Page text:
El Chapo Arrest Won’t Change Narco-Governance in Mexico
John Mill Ackerman says the real problem facing the rule of law in Mexico is Obama’s blind support for the Nieto government
SHARMINI PERIES, EXEC. PRODUCER, TRNN: Welcome to the Real News Network. I’m Sharmini Peries coming to you from Baltimore.
On Friday, nearly six months after El Chapo Guzman escaped from a maximum security prison in Mexico, authorities in a rather dramatic encounter recaptured him in Los Mochis. There’s a lot of speculation about Guzman’s interview with actor Sean Penn; whether it had anything to do with uncovering his whereabouts. Let’s find out.
For that I’m joined by John Mill Ackerman. John is a professor at UNAM and he is editor-in-chief of the Mexican Law Review. And he’s a columnist with both La Jornada newspaper and Proceso magazine. John, so good to have you with us.
JOHN MILL ACKERMAN: [Inaud.] Sharmini, a pleasure as always.
PERIES: So let’s begin with exactly what unfolded, because there’s different accounts of how the arrest took place, and what led to his arrest. So John, give us how you’re covering it there.
ACKERMAN: Well, the most important thing to look at this last Friday, El Chapo, first, escaped again. There was a raid on a house where he apparently was. A raid done by the Mexican equivalent of the Marines. They’re actually the Navy, but they’re called the Marines. They’re a, you know, elite force who charged on a safe house, El Chapo Guzman, in Los Mochis this Friday. But he escaped he went into a closet. There was a hole between two mirrors. And he escaped down into the drainage system of Los Mochis. And half a kilometre, a kilometre away, half a mile, he emerged from underneath the streets, stole a car. He was with his bodyguard. Then he grabbed another car, and escaped from Los Mochis.
Apparently, this is at least the official version, the federal police was then attending to the report of robbery of this vehicle, and detained the car. And inside, surprise, there was El Chapo Guzman, and his bodyguard. And instead of handcuffing them and bringing them immediately to the police station, they instead brought them to a motel in the region, and waited for further instructions and reinforcements. Then, finally, it was announced publicly he had been detained, et cetera.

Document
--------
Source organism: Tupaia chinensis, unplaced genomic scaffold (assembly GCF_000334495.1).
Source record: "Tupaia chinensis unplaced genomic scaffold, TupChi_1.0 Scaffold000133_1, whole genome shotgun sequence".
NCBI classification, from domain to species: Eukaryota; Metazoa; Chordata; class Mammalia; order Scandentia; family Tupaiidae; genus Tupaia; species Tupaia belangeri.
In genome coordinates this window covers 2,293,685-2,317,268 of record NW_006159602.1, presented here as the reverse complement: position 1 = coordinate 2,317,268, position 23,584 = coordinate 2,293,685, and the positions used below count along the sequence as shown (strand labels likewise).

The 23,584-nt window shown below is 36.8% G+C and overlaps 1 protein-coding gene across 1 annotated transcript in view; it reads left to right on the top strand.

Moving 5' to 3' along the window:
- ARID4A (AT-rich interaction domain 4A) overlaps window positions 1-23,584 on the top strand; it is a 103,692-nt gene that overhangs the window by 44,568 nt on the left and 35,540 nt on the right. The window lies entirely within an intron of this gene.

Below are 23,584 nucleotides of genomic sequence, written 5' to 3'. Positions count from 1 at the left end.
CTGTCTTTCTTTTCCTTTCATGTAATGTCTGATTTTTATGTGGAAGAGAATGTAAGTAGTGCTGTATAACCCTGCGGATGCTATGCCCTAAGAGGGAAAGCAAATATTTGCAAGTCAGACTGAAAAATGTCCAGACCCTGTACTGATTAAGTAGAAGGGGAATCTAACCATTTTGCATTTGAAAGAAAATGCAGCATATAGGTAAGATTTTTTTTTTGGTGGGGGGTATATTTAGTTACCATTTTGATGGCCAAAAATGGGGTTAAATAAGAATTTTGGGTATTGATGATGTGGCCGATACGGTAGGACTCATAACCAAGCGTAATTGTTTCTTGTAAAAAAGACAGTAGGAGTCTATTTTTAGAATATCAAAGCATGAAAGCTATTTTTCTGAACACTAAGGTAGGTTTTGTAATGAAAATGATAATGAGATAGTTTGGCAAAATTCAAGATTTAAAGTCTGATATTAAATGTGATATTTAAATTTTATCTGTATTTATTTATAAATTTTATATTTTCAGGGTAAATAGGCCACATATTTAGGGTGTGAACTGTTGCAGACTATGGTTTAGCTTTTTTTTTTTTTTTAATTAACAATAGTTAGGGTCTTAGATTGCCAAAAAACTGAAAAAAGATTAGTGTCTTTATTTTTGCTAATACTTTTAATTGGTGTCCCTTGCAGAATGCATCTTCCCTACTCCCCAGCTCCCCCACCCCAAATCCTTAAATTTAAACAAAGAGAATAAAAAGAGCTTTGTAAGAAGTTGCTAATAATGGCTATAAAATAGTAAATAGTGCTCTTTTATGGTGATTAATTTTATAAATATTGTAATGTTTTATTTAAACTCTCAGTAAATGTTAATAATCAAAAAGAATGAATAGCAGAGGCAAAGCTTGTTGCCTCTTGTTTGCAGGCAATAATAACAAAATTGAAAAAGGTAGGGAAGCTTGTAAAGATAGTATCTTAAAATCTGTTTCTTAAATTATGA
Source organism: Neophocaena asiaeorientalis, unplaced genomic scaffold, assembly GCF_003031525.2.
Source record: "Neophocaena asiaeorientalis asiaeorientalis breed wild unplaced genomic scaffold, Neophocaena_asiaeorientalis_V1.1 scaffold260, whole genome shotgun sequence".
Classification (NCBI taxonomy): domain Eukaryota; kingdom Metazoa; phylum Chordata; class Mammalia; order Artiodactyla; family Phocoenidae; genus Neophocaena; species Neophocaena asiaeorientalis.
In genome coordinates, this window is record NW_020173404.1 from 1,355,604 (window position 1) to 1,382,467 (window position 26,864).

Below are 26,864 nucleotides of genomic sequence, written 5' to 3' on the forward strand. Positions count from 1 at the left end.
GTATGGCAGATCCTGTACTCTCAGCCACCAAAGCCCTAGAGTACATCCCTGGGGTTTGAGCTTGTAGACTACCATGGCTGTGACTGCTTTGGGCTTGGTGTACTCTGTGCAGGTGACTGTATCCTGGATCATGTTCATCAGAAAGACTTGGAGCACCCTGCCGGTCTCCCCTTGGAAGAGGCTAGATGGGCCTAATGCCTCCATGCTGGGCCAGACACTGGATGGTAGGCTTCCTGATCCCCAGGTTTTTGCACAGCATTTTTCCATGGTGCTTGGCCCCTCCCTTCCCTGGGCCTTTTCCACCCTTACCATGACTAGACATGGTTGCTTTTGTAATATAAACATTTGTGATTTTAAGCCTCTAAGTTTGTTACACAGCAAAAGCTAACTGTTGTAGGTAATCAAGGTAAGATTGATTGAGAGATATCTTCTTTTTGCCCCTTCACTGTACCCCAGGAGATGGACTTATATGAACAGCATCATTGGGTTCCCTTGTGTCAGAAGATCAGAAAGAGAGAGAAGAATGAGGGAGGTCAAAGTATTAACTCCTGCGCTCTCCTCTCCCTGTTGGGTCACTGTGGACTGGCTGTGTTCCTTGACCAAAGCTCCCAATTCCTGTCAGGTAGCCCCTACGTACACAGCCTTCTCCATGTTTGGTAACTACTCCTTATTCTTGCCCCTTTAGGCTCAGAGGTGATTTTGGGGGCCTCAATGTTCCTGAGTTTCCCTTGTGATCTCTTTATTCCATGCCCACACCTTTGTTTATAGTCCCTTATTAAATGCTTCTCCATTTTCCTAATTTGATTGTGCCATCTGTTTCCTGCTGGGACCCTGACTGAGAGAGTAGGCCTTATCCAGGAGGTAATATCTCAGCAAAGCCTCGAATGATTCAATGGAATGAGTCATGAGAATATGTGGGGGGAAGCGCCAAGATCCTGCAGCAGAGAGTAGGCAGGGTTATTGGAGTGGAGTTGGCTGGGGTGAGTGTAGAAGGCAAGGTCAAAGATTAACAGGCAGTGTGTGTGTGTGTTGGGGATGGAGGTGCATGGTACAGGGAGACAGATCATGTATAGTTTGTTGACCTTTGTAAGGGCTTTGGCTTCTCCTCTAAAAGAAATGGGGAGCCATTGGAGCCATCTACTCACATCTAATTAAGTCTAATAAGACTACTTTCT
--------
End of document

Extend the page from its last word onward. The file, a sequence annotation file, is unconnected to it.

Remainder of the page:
This is very typical, the way in which the Mexican government has been approaching this whole issue, in terms of making sort of public shows of trying to get El Chapo Guzman, but then letting him go. Apparently this time they were forced to, either by accident or by U.S. government, to actually take him into their power and put him into jail. But if you had to ask me, my [inaud.] would be that he’ll be escaped again pretty soon. The extradition process towards the United States takes a long time from Mexico. The legal proceedings will take at least a year. That’s what the [inaud.] administration has said. And there are [those that] would take longer. Edgar Villarreal, “The Barbie”, they call him, who is a U.S. citizen, was captured four years ago and was just extradited a few months ago. This took four years, this whole process.
El Chapo Guzman obviously has lots of money, lots of lawyers at his service, and he’s going to use every single possible loophole to stay where he is in Mexico. And the Mexican government, frankly, doesn’t look like it’s particularly interested in having him go and spill the beans to the United States police and investigative agencies. So this is going to be a while, and the big question is whether El Chapo Guzman is going to stay in jail, or not. He’s at the same jail which he escaped from six months ago, [inaud.] which he dig this, this tunnel underneath the, the jail. So we’ll have to see what happens.
PERIES: What evidence do we have that the Nieto government and the Mexican government is linked to the narco business?
ACKERMAN: There’s a long story, a long history of connections, obviously, between the Mexican institutions and the narco trafficking. The way in which the Mexican government is dealing with this extradition issue is a good indication. This is a government which is normally very pro-American, pro-North American, pro-neoliberal free trade agreements and bringing in foreign capital. But all of a sudden when it comes to the issue of extradition they get very nationalistic, very defensive of national sovereignty. The previous attorney general, Jesus Murillo Karam, the same guy who made up the story about where the 43 students from Ayotzinapa had so mostly been brought to and killed, said that El Chapo Guzman wouldn’t be extradited for 300, 400 years, until all of the criminal procedures were finished in Mexico.